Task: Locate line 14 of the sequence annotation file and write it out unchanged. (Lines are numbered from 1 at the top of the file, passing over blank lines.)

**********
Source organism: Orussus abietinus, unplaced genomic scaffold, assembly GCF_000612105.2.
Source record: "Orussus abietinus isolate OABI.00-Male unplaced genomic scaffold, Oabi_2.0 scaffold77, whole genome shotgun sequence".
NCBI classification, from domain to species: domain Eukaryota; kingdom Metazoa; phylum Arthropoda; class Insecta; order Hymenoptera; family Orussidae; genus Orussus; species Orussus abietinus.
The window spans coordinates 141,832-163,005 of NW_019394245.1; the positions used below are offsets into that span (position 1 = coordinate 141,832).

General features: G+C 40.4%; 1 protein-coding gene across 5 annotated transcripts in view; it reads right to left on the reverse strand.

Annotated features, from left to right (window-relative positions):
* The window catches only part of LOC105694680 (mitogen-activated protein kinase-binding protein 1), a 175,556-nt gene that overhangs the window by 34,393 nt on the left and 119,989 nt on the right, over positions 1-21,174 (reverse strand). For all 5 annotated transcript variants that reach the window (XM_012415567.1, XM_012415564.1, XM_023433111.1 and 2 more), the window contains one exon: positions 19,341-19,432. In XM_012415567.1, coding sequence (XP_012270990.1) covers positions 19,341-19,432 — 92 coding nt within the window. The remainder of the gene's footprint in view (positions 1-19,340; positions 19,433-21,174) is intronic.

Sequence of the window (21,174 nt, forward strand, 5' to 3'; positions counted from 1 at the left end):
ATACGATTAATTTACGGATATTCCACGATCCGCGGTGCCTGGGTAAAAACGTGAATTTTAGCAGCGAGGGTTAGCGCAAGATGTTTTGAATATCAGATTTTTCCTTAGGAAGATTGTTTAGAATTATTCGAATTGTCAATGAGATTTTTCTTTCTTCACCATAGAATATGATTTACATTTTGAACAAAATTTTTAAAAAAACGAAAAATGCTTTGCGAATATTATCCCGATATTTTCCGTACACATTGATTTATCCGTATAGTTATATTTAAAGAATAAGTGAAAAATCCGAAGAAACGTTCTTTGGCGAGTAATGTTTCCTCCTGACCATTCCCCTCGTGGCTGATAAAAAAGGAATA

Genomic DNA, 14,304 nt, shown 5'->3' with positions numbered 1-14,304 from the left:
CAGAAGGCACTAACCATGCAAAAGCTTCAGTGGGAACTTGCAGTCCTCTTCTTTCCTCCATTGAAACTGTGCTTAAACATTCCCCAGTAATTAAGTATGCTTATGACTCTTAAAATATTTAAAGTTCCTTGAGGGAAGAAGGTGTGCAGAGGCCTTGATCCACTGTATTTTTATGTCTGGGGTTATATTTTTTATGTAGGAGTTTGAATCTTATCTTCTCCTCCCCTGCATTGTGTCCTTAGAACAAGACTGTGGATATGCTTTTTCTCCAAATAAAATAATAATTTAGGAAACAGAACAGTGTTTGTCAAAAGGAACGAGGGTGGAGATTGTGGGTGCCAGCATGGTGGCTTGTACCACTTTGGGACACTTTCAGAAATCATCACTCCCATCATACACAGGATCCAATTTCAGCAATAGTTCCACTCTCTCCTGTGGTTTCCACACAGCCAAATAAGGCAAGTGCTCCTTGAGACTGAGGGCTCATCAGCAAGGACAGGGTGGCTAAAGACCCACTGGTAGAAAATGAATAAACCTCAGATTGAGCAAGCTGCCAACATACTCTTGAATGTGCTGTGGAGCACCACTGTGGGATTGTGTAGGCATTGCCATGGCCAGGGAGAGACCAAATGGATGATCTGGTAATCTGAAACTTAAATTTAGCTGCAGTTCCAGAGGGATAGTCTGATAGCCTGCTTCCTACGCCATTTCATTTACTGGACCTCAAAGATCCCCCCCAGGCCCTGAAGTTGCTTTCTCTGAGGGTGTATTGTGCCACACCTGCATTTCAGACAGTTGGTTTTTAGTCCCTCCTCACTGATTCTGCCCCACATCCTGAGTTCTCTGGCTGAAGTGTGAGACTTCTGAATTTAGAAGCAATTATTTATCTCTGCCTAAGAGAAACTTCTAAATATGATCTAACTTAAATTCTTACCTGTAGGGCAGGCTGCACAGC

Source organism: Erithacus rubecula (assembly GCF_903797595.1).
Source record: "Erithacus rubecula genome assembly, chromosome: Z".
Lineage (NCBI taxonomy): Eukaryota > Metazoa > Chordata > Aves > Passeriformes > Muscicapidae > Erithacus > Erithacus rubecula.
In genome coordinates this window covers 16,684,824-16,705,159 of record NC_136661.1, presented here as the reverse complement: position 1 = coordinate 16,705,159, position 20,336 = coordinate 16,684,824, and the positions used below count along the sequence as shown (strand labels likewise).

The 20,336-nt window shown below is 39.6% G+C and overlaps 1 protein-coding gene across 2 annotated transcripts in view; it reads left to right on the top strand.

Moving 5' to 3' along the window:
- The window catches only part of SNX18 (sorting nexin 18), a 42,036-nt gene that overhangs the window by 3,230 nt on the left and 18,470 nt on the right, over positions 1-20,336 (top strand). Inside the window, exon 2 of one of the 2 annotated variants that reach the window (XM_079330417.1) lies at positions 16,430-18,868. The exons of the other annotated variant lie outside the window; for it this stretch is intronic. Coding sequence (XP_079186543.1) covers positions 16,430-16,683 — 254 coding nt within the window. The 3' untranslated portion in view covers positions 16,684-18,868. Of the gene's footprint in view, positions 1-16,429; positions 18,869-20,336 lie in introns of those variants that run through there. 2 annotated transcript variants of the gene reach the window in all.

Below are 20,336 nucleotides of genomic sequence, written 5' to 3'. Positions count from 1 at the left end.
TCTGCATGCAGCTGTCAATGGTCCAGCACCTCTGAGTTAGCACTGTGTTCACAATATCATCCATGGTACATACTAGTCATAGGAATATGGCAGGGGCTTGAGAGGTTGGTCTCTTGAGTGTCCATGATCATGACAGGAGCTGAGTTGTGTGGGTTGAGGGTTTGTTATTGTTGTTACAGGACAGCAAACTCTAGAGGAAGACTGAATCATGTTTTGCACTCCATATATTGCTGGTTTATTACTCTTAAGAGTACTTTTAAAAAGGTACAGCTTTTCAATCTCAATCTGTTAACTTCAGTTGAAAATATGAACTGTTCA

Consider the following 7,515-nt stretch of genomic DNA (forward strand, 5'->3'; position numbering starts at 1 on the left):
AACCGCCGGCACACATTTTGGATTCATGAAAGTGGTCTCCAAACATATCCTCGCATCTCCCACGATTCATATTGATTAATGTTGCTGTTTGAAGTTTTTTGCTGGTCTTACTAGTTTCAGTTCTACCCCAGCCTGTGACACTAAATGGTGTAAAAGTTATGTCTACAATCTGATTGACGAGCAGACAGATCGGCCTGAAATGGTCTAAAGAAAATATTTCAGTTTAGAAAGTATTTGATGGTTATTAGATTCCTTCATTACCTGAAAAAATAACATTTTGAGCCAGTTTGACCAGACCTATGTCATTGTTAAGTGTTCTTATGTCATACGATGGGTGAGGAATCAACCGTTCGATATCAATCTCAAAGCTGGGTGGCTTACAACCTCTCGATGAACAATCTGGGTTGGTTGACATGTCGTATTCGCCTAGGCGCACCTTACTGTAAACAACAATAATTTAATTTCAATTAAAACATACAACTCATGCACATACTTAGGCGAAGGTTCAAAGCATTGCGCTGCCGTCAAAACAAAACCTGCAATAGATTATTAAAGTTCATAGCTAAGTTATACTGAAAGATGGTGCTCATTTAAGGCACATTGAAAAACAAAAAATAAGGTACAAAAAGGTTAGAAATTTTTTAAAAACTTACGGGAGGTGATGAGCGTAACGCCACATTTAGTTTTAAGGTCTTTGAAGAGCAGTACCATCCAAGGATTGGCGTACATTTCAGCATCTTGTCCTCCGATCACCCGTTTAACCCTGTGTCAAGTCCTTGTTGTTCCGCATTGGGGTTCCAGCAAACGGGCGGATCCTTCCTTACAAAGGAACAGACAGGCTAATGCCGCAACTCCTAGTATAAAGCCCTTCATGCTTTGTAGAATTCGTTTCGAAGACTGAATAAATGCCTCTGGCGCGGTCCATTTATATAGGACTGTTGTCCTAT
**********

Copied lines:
Lineage (NCBI taxonomy): Eukaryota > Metazoa > Chordata > Aves > Passeriformes > Muscicapidae > Erithacus > Erithacus rubecula.